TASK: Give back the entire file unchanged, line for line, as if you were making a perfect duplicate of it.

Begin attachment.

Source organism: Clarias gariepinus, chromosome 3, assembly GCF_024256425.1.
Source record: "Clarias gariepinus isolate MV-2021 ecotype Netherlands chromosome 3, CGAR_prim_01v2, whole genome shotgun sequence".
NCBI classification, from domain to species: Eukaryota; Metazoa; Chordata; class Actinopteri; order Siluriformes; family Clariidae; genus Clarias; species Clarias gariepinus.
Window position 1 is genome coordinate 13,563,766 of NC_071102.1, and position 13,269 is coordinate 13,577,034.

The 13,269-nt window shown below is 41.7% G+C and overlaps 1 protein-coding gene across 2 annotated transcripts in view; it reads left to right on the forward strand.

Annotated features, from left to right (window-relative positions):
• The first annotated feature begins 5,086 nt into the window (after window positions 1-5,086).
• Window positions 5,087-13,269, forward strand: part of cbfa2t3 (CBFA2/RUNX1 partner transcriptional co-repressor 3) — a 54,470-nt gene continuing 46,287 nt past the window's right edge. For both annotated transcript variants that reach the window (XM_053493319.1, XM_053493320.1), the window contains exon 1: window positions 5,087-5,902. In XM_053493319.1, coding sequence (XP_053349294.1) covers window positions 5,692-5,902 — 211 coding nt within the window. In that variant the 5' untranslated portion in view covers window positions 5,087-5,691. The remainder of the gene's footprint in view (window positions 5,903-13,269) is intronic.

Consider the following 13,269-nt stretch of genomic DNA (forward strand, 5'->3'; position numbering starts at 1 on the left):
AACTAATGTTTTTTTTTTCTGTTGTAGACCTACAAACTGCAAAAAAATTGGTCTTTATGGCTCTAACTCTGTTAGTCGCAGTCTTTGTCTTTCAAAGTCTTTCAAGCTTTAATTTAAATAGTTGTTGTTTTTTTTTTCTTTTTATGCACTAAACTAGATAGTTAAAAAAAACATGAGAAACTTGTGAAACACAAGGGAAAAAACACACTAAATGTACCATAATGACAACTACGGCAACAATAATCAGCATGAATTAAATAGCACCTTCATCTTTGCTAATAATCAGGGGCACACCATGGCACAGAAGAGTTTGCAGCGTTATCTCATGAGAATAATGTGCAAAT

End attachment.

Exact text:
Source organism: Clarias gariepinus, chromosome 3, assembly GCF_024256425.1.
Source record: "Clarias gariepinus isolate MV-2021 ecotype Netherlands chromosome 3, CGAR_prim_01v2, whole genome shotgun sequence".
NCBI classification, from domain to species: Eukaryota; Metazoa; Chordata; class Actinopteri; order Siluriformes; family Clariidae; genus Clarias; species Clarias gariepinus.
Window position 1 is genome coordinate 13,563,766 of NC_071102.1, and position 13,269 is coordinate 13,577,034.

The 13,269-nt window shown below is 41.7% G+C and overlaps 1 protein-coding gene across 2 annotated transcripts in view; it reads left to right on the forward strand.

Annotated features, from left to right (window-relative positions):
• The first annotated feature begins 5,086 nt into the window (after window positions 1-5,086).
• Window positions 5,087-13,269, forward strand: part of cbfa2t3 (CBFA2/RUNX1 partner transcriptional co-repressor 3) — a 54,470-nt gene continuing 46,287 nt past the window's right edge. For both annotated transcript variants that reach the window (XM_053493319.1, XM_053493320.1), the window contains exon 1: window positions 5,087-5,902. In XM_053493319.1, coding sequence (XP_053349294.1) covers window positions 5,692-5,902 — 211 coding nt within the window. In that variant the 5' untranslated portion in view covers window positions 5,087-5,691. The remainder of the gene's footprint in view (window positions 5,903-13,269) is intronic.

Consider the following 13,269-nt stretch of genomic DNA (forward strand, 5'->3'; position numbering starts at 1 on the left):
AACTAATGTTTTTTTTTTCTGTTGTAGACCTACAAACTGCAAAAAAATTGGTCTTTATGGCTCTAACTCTGTTAGTCGCAGTCTTTGTCTTTCAAAGTCTTTCAAGCTTTAATTTAAATAGTTGTTGTTTTTTTTTTCTTTTTATGCACTAAACTAGATAGTTAAAAAAAACATGAGAAACTTGTGAAACACAAGGGAAAAAACACACTAAATGTACCATAATGACAACTACGGCAACAATAATCAGCATGAATTAAATAGCACCTTCATCTTTGCTAATAATCAGGGGCACACCATGGCACAGAAGAGTTTGCAGCGTTATCTCATGAGAATAATGTGCAAAT